The rapid improvement in fuel economy, started with President Barack Obama’s regulations, is accelerating faster now because many other countries are telling auto manufacturers they will buy only electric or hybrid vehicles a few years from now. This is a good thing. But it also means we have to revise how we raise money to maintain our roads — until we have hover cars and can let it all crumble into dust.

Rep. Susan Almy


L.L. Bean’s Unhappy Returns

I recently received a letter “signed” by L.L. Bean Executive Chairman Shawn O. Gorman. Its intent was to announce a major change in his company’s return policy. It seems that Bean employees’ acceptance of merchandise worn well past its useful life played out to the limits of corporate patience.

Gorman’s letter suggests that “some customers” have interpreted the company’s 100 percent money-back guarantee “well beyond its original intent,” while others have negotiated returns for products purchased “at yard sales.” Valley News readers can judge Bean’s misgivings in their own way. I, for one, have witnessed questionable returns ranging from brazen to outrageous.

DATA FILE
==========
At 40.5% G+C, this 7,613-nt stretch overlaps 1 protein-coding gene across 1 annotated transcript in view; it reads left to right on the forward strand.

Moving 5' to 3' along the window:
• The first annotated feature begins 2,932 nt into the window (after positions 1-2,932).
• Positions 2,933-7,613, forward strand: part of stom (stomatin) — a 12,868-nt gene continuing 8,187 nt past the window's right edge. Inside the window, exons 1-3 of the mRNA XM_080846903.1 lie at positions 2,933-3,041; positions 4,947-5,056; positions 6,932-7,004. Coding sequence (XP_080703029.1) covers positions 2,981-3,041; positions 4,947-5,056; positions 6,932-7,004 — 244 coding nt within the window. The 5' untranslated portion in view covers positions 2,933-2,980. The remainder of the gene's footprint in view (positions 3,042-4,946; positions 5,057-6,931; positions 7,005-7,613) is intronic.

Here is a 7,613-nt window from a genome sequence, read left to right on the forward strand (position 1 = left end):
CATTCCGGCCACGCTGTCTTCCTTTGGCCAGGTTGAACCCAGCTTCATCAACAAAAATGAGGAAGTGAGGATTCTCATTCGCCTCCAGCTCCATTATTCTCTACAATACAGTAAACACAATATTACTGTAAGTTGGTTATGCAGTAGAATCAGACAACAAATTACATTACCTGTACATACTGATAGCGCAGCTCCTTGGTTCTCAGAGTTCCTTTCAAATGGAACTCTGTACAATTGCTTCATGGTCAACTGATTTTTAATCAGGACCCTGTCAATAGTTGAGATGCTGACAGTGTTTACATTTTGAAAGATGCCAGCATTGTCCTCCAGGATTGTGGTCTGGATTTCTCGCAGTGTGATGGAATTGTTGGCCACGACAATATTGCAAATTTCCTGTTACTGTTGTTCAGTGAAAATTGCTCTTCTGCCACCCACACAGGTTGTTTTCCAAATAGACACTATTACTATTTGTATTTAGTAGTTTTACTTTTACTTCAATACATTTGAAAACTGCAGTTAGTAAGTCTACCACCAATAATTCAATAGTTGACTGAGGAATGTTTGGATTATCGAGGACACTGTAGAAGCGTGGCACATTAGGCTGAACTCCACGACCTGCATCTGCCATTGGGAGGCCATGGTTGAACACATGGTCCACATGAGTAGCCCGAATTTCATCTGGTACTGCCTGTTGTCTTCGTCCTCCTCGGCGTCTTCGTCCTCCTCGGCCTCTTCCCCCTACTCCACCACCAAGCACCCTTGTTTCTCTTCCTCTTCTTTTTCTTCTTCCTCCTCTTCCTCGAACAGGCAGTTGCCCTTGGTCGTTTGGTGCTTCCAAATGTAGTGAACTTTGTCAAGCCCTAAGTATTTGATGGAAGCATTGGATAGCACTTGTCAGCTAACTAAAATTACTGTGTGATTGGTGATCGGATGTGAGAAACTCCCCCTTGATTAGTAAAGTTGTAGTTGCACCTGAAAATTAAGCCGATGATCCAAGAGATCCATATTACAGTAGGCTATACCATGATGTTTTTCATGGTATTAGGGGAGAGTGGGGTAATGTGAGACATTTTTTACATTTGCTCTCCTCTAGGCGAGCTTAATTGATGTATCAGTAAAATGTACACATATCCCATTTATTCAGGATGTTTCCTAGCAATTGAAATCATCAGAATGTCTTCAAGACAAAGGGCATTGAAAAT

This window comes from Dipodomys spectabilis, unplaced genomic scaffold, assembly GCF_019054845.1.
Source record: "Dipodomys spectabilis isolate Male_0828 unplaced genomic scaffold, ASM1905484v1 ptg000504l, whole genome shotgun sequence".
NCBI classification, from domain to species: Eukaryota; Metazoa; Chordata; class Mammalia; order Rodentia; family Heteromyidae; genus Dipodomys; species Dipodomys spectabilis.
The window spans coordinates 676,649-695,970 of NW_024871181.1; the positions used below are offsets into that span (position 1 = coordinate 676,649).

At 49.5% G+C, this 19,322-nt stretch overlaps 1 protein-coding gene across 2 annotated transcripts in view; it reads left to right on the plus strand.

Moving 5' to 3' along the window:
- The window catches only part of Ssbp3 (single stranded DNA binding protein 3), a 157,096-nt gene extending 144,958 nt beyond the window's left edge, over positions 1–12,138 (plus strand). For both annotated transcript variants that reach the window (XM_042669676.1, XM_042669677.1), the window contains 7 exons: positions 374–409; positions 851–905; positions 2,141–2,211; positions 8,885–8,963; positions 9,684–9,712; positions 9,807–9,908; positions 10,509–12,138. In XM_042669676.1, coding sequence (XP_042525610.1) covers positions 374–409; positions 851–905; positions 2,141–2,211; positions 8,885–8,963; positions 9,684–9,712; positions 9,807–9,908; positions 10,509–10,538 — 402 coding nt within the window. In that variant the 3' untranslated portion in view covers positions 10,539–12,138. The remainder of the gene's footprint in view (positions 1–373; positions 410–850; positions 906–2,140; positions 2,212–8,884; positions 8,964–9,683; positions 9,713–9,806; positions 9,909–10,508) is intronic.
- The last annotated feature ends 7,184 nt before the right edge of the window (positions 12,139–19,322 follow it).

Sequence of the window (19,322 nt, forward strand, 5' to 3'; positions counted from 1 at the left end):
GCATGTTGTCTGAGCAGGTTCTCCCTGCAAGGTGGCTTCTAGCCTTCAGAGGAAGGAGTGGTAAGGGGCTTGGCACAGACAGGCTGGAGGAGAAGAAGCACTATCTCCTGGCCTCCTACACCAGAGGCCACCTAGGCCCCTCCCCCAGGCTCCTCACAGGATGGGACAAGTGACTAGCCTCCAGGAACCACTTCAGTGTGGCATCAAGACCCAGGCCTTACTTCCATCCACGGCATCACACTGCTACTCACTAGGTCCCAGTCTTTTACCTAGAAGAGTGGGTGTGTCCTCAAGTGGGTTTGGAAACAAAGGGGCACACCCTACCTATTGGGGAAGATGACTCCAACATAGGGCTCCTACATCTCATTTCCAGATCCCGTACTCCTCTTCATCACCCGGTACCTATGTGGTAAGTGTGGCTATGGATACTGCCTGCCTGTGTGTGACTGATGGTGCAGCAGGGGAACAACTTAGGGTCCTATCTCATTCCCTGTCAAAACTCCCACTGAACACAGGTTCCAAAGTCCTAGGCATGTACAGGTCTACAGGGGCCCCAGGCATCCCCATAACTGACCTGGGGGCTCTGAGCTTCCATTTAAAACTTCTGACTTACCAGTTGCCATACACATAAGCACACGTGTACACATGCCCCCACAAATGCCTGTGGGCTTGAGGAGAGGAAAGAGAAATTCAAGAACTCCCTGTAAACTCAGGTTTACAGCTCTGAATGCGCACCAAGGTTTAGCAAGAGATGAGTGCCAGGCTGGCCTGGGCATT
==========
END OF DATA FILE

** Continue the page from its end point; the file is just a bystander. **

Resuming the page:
I have gone to L.L. Bean stores looking for, say, a belt “like this one,” a part to repair a camp chair, or a strap for a cargo carrier, and been persuaded to accept a full replacement instead. L.L. Bean’s brand of generosity worked in mysterious ways. Customers have also seen a steady rise in their prices, which might be interpreted as a kind of “insurance policy” against overwhelming quantities of returns. Apparently, L.L. Bean could not keep pace with customers out to take advantage of a good thing.

But that liberal return policy also had another effect. Comforted by Bean’s guarantee that customers could return anything and everything, we made maybe too many purchases. I can attest to that fact; my home is overstocked with L.L. Bean attaché cases, “Boat and Totes” and luggage. (You never know when you’ll need a good gift.)

Of course, there came times when I had to return something, but whenever I did, I always applied those refunds toward yet more purchases.